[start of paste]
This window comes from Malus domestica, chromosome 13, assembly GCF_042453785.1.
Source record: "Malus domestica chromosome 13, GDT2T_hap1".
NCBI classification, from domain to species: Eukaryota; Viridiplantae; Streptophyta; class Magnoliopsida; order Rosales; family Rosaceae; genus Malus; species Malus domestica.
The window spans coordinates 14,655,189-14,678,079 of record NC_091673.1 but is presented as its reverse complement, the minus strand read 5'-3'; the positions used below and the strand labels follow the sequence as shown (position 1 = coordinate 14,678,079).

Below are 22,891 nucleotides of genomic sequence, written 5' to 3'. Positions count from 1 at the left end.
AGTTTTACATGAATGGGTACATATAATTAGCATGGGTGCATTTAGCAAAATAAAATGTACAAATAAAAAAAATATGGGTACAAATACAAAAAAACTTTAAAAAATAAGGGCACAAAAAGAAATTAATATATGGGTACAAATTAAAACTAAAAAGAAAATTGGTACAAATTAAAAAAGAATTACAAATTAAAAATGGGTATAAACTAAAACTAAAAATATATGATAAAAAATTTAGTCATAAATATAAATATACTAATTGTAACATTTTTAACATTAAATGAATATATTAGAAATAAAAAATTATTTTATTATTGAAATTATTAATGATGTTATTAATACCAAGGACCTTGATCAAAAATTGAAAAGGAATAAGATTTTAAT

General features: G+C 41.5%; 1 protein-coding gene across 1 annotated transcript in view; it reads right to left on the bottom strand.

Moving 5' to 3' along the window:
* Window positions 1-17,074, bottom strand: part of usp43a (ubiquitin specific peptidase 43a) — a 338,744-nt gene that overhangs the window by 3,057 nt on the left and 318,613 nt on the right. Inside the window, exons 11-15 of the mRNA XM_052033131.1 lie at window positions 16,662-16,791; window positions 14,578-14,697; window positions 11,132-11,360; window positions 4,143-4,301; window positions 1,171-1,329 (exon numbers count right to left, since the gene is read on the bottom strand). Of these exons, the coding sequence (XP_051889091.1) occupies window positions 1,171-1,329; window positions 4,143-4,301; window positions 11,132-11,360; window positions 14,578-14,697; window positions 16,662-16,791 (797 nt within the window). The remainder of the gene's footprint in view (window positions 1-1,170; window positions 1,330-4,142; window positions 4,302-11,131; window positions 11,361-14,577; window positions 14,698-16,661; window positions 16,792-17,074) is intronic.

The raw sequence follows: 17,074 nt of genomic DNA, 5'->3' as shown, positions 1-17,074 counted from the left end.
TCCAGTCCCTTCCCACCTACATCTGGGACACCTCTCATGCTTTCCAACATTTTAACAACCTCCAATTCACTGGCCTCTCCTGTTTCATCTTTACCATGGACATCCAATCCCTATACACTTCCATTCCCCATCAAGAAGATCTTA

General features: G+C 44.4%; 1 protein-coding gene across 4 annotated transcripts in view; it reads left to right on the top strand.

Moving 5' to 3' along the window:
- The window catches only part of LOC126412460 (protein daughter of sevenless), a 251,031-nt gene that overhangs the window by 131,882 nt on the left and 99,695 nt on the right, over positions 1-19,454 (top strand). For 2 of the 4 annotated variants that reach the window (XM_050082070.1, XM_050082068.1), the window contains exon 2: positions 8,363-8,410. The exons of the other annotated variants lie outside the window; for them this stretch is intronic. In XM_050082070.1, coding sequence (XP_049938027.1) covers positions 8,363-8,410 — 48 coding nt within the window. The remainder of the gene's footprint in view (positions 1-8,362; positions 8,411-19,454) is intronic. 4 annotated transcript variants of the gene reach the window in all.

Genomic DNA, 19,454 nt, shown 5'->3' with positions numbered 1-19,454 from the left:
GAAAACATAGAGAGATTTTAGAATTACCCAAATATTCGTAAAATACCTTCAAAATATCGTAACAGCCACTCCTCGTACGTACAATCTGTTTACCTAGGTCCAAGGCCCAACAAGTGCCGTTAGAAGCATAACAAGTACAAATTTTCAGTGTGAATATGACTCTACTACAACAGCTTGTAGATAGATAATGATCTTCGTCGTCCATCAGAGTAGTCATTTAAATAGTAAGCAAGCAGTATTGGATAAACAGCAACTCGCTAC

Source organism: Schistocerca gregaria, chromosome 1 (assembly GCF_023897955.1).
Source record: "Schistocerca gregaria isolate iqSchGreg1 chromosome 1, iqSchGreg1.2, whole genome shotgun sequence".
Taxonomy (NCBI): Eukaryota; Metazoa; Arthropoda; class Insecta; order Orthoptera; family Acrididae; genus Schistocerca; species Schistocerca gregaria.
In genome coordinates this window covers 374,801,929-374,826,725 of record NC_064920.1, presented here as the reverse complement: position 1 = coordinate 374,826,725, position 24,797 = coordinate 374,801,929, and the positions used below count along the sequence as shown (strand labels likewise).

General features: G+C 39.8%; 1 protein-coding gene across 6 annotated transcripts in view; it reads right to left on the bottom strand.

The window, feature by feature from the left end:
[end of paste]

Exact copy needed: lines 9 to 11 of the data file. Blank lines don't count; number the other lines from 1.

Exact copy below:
* Window positions 1-17,074, bottom strand: part of usp43a (ubiquitin specific peptidase 43a) — a 338,744-nt gene that overhangs the window by 3,057 nt on the left and 318,613 nt on the right. Inside the window, exons 11-15 of the mRNA XM_052033131.1 lie at window positions 16,662-16,791; window positions 14,578-14,697; window positions 11,132-11,360; window positions 4,143-4,301; window positions 1,171-1,329 (exon numbers count right to left, since the gene is read on the bottom strand). Of these exons, the coding sequence (XP_051889091.1) occupies window positions 1,171-1,329; window positions 4,143-4,301; window positions 11,132-11,360; window positions 14,578-14,697; window positions 16,662-16,791 (797 nt within the window). The remainder of the gene's footprint in view (window positions 1-1,170; window positions 1,330-4,142; window positions 4,302-11,131; window positions 11,361-14,577; window positions 14,698-16,661; window positions 16,792-17,074) is intronic.

The raw sequence follows: 17,074 nt of genomic DNA, 5'->3' as shown, positions 1-17,074 counted from the left end.
TCCAGTCCCTTCCCACCTACATCTGGGACACCTCTCATGCTTTCCAACATTTTAACAACCTCCAATTCACTGGCCTCTCCTGTTTCATCTTTACCATGGACATCCAATCCCTATACACTTCCATTCCCCATCAAGAAGATCTTA